Home Depot has a new bucket – and it tells an important story about the importance of user centered design applied to even the most boring corners of your business.


In case you live under a rock, the most profitable company of the 21st century so far has been Apple. How did they make all that money? By rethinking old things that everyone else thought were finished – the PC, the MP3 player (iPod), the cell phone (iPhone), the wrist watch.

The trend is not unnoticed as other companies look on their shelves for items that have not been designed in many decades.

Nest built a company around the boring AC thermostat.

And now Home Depot is starting its own line of vertically integrated, high design lines … starting with – the bucket.

Home Depot | The Big Gripper from Lincoln Street Studios on Vimeo.

The bucket is a classic example of user centered design created by observing real users, noting their obvious problems and solving them with obvious solutions. (Obvious and yet neglected for however many decades people have been making buckets and now patented by Home Depot.) I personally love going to these stores. Not only are you surprised and delighted at ever corner by the innovative solutions to common problems, but you discover something new every trip.

Anything that can be digital, will be. But the reverse is also true, anything that can be done online could also be done in the pre-digital, analog world – it would have just been less efficient (sometimes to the point of being impractical). Take Youtube for example:

I saw this video years ago and lost it. It took me a long time to find it again.

Why this is important:

It can be a useful creative exercise to “reverse design” a solution and trace it back to its real world parallels. By understanding what would have to happen to do the same thing without the web we get a better grasp of the governance and processes required and even the feasibility of the idea. After all, computers can automate any process, but you have to HAVE a process that you can at least imagine doing without computers first. There is nothing magic about computers. You can only get out what you put in. So if a client is asking for a solution, but can not even imagine where content will come from, I send them to this video.


October 3, 2014 — Leave a comment

In case you were wondering: .jpg and .jpeg are the exact same thing. Back in DOS days file extensions could only be 3 letters so the JPEG format – (which stands for Joint Photographic Expert Group) was further abbreviated as JPG. Now that computers allow more than 3 letters – JPEG is sometimes used. But for some of us, old habits die-hard and I still bristle when I see JPEG instead of JPG mainly because it catches me off guard.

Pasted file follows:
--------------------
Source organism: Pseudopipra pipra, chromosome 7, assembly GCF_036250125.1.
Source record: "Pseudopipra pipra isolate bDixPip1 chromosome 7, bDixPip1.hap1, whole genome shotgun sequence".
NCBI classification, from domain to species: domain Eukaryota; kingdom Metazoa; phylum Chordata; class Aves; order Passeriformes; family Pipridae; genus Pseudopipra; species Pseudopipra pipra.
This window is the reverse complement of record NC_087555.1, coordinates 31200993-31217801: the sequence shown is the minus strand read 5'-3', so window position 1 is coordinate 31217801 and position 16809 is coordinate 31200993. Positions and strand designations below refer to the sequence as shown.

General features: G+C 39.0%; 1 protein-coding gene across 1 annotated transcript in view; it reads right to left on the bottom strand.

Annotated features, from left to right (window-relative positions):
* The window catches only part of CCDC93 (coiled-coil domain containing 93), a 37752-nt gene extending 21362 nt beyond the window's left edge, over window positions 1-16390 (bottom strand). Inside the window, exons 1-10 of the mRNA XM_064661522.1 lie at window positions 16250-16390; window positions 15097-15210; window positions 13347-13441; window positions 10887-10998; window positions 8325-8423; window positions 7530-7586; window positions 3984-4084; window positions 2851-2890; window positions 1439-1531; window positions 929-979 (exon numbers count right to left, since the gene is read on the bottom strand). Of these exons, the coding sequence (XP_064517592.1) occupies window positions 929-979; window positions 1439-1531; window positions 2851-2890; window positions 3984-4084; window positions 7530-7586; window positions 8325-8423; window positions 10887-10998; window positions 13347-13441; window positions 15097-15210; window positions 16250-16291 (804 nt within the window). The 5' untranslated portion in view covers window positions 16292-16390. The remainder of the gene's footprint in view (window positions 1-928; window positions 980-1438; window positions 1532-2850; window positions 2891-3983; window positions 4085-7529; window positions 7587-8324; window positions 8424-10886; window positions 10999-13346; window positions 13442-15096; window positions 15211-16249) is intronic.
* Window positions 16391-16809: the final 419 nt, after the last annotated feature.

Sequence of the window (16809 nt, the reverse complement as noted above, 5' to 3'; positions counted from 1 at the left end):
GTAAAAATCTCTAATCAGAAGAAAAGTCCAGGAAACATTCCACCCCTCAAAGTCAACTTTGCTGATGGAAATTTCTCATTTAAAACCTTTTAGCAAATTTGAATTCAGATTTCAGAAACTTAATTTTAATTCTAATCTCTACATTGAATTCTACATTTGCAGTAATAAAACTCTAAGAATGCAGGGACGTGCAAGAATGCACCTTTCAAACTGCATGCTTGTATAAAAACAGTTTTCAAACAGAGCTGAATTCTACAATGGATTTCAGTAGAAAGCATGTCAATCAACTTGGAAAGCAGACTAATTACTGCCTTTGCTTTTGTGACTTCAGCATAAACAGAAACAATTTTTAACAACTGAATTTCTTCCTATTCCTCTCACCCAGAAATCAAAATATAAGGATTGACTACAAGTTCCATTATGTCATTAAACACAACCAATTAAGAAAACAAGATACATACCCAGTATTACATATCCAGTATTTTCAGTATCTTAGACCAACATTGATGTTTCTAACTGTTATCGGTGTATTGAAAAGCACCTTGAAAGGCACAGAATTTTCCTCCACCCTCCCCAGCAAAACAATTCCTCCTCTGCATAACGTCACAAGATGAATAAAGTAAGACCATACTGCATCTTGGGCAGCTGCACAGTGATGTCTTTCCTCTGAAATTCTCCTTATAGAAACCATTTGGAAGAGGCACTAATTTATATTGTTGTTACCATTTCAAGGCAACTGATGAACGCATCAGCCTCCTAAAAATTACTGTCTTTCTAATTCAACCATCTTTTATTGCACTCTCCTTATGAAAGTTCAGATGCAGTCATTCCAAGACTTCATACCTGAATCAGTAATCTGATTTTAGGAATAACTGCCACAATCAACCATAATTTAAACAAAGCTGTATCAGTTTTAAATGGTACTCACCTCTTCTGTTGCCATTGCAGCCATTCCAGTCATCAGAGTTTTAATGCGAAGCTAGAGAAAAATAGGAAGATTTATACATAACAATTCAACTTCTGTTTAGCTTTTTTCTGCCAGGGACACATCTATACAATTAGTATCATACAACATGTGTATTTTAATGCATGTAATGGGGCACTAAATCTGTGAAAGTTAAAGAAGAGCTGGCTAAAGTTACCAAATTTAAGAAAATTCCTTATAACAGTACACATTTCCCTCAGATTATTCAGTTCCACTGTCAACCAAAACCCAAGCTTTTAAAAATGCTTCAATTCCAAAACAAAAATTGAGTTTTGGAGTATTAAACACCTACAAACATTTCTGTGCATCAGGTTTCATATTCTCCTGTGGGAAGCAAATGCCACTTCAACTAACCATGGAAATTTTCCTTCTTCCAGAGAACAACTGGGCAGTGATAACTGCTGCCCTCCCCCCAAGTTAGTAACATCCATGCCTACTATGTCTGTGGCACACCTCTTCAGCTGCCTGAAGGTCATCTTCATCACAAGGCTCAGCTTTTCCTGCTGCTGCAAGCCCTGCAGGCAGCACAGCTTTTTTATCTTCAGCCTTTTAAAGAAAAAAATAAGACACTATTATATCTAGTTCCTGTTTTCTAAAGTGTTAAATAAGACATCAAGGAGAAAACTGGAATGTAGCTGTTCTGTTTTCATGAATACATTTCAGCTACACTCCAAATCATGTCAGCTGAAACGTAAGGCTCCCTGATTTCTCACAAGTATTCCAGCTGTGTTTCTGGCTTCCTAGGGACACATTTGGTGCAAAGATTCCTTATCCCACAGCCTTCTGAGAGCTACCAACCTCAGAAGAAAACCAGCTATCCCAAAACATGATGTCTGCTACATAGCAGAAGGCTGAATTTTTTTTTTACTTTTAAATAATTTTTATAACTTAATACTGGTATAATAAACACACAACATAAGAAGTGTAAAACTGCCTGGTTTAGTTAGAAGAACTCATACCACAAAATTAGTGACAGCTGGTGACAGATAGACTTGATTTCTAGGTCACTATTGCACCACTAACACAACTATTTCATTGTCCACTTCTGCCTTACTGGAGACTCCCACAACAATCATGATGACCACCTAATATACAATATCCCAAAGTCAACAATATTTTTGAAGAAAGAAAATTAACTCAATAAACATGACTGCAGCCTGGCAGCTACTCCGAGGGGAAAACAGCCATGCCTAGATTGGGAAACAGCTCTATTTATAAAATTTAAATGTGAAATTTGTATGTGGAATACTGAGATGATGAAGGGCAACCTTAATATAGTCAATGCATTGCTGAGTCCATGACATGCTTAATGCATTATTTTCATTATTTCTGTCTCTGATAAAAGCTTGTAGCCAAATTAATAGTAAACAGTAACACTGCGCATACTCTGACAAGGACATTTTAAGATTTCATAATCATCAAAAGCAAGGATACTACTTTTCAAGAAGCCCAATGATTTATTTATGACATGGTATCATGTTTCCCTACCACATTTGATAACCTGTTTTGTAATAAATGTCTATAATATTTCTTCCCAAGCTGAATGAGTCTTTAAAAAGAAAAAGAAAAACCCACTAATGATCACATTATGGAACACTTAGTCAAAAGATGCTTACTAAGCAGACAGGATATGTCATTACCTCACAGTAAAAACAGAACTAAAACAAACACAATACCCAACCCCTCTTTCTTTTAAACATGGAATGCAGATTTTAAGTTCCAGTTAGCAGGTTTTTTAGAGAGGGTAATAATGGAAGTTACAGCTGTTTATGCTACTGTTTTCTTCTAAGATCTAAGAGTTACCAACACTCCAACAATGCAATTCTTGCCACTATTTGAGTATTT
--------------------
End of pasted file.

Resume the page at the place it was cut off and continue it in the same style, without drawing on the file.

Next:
Another piece of trivia, one of the first jpgs, Lena.jpg – was the standard test image used in almost every academic article on image compression written since 1974 (for example see: http://www.cs.utah.edu/~croberts/courses/cs7966/project3/)

This scan became one of the most used images in computer history.

This scan became one of the most used images in computer history.

It is a picture of Lena Söderberg cropped from the centerfold of the November 1972 issue of Playboy magazine. Apparently the only source of images they had lying around the lab.

Read more:

Baby Calculus

May 7, 2014 — Leave a comment
I bought my son this book - never too young to start prepping for college.

“Daddy, what’s an asymptote?” I bought my son this book – never too young to start prepping for college. 


Every year it gets closer and closer: the future. And what are you doing to make it a better place? Have you figured out what you really want in life? If not, how do you know if you are moving closer or further away from it?

If you don’t know where you’re going – any direction will do.

~ Lewis Carroll (to paraphrase the Cheshire Cat from Alice in Wonderland)

So what are some noble goals for 2014? Let’s take the obvious and most self-centered approach. Like the late great MJ said “If you want to make the world, a better place, take a look at yourself and make that – change.”


Healthier, smarter, stronger, more focused, organized, and disciplined – more prepared to accept any challenge and take advantage of any opportunity.

Luck is what happens when preparation meets opportunity.